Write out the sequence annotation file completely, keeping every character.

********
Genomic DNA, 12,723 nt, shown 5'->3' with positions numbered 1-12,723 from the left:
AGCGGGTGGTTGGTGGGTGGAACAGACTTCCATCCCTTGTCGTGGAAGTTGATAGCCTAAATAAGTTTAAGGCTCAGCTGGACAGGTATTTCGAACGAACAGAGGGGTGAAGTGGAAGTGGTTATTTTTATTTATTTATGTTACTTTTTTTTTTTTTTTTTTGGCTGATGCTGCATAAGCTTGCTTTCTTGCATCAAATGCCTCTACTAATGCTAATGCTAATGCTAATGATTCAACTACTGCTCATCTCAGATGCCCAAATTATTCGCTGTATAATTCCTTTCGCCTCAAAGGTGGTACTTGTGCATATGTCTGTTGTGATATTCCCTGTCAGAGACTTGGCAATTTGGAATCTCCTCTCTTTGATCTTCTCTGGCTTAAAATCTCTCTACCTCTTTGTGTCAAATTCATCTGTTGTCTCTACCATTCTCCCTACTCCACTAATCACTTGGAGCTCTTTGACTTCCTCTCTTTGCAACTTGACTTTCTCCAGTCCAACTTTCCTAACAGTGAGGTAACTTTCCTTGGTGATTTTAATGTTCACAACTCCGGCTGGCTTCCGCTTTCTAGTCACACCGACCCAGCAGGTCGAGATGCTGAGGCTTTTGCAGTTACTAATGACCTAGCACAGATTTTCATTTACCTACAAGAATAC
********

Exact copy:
Genomic DNA, 12,723 nt, shown 5'->3' with positions numbered 1-12,723 from the left:
AGCGGGTGGTTGGTGGGTGGAACAGACTTCCATCCCTTGTCGTGGAAGTTGATAGCCTAAATAAGTTTAAGGCTCAGCTGGACAGGTATTTCGAACGAACAGAGGGGTGAAGTGGAAGTGGTTATTTTTATTTATTTATGTTACTTTTTTTTTTTTTTTTTTGGCTGATGCTGCATAAGCTTGCTTTCTTGCATCAAATGCCTCTACTAATGCTAATGCTAATGCTAATGATTCAACTACTGCTCATCTCAGATGCCCAAATTATTCGCTGTATAATTCCTTTCGCCTCAAAGGTGGTACTTGTGCATATGTCTGTTGTGATATTCCCTGTCAGAGACTTGGCAATTTGGAATCTCCTCTCTTTGATCTTCTCTGGCTTAAAATCTCTCTACCTCTTTGTGTCAAATTCATCTGTTGTCTCTACCATTCTCCCTACTCCACTAATCACTTGGAGCTCTTTGACTTCCTCTCTTTGCAACTTGACTTTCTCCAGTCCAACTTTCCTAACAGTGAGGTAACTTTCCTTGGTGATTTTAATGTTCACAACTCCGGCTGGCTTCCGCTTTCTAGTCACACCGACCCAGCAGGTCGAGATGCTGAGGCTTTTGCAGTTACTAATGACCTAGCACAGATTTTCATTTACCTACAAGAATAC